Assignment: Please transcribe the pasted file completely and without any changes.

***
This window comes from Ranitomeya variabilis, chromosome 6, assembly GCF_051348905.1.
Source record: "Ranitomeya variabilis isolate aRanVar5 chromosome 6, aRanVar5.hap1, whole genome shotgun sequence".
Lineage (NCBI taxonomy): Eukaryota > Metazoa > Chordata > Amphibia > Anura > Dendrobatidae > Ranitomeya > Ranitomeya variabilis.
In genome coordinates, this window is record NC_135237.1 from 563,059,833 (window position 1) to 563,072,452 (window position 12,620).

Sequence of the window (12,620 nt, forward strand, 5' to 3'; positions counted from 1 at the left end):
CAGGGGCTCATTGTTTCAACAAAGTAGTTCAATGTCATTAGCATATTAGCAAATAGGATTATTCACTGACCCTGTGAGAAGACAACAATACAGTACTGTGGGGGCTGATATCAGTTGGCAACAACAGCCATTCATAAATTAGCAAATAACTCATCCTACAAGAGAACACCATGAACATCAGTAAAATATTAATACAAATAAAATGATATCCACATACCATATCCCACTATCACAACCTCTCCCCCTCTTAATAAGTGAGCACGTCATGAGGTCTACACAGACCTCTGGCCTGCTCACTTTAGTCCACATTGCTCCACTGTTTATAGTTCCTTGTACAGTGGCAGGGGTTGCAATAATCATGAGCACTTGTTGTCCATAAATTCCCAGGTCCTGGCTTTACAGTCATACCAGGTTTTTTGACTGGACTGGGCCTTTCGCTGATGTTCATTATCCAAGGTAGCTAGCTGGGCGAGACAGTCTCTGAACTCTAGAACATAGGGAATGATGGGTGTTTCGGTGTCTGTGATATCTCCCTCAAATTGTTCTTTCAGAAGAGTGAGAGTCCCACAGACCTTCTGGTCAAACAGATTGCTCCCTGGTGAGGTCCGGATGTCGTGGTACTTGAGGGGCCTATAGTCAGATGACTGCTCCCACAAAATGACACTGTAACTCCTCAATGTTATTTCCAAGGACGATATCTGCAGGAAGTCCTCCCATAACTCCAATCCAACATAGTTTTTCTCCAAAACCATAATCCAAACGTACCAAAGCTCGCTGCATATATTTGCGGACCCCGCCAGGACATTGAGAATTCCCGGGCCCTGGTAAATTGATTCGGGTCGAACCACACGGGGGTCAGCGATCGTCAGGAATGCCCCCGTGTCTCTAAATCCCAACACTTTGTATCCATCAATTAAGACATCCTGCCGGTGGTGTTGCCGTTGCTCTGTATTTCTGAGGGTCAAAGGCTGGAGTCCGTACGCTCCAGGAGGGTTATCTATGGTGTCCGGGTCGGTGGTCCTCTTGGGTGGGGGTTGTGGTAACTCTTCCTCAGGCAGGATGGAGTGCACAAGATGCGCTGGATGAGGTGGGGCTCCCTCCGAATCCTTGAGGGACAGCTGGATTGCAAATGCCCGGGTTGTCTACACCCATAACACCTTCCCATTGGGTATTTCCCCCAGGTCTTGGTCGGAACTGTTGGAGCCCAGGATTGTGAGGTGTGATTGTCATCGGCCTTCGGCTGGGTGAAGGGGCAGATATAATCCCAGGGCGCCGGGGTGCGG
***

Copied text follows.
This window comes from Ranitomeya variabilis, chromosome 6, assembly GCF_051348905.1.
Source record: "Ranitomeya variabilis isolate aRanVar5 chromosome 6, aRanVar5.hap1, whole genome shotgun sequence".
Lineage (NCBI taxonomy): Eukaryota > Metazoa > Chordata > Amphibia > Anura > Dendrobatidae > Ranitomeya > Ranitomeya variabilis.
In genome coordinates, this window is record NC_135237.1 from 563,059,833 (window position 1) to 563,072,452 (window position 12,620).

Sequence of the window (12,620 nt, forward strand, 5' to 3'; positions counted from 1 at the left end):
CAGGGGCTCATTGTTTCAACAAAGTAGTTCAATGTCATTAGCATATTAGCAAATAGGATTATTCACTGACCCTGTGAGAAGACAACAATACAGTACTGTGGGGGCTGATATCAGTTGGCAACAACAGCCATTCATAAATTAGCAAATAACTCATCCTACAAGAGAACACCATGAACATCAGTAAAATATTAATACAAATAAAATGATATCCACATACCATATCCCACTATCACAACCTCTCCCCCTCTTAATAAGTGAGCACGTCATGAGGTCTACACAGACCTCTGGCCTGCTCACTTTAGTCCACATTGCTCCACTGTTTATAGTTCCTTGTACAGTGGCAGGGGTTGCAATAATCATGAGCACTTGTTGTCCATAAATTCCCAGGTCCTGGCTTTACAGTCATACCAGGTTTTTTGACTGGACTGGGCCTTTCGCTGATGTTCATTATCCAAGGTAGCTAGCTGGGCGAGACAGTCTCTGAACTCTAGAACATAGGGAATGATGGGTGTTTCGGTGTCTGTGATATCTCCCTCAAATTGTTCTTTCAGAAGAGTGAGAGTCCCACAGACCTTCTGGTCAAACAGATTGCTCCCTGGTGAGGTCCGGATGTCGTGGTACTTGAGGGGCCTATAGTCAGATGACTGCTCCCACAAAATGACACTGTAACTCCTCAATGTTATTTCCAAGGACGATATCTGCAGGAAGTCCTCCCATAACTCCAATCCAACATAGTTTTTCTCCAAAACCATAATCCAAACGTACCAAAGCTCGCTGCATATATTTGCGGACCCCGCCAGGACATTGAGAATTCCCGGGCCCTGGTAAATTGATTCGGGTCGAACCACACGGGGGTCAGCGATCGTCAGGAATGCCCCCGTGTCTCTAAATCCCAACACTTTGTATCCATCAATTAAGACATCCTGCCGGTGGTGTTGCCGTTGCTCTGTATTTCTGAGGGTCAAAGGCTGGAGTCCGTACGCTCCAGGAGGGTTATCTATGGTGTCCGGGTCGGTGGTCCTCTTGGGTGGGGGTTGTGGTAACTCTTCCTCAGGCAGGATGGAGTGCACAAGATGCGCTGGATGAGGTGGGGCTCCCTCCGAATCCTTGAGGGACAGCTGGATTGCAAATGCCCGGGTTGTCTACACCCATAACACCTTCCCATTGGGTATTTCCCCCAGGTCTTGGTCGGAACTGTTGGAGCCCAGGATTGTGAGGTGTGATTGTCATCGGCCTTCGGCTGGGTGAAGGGGCAGATATAATCCCAGGGCGCCGGGGTGCGG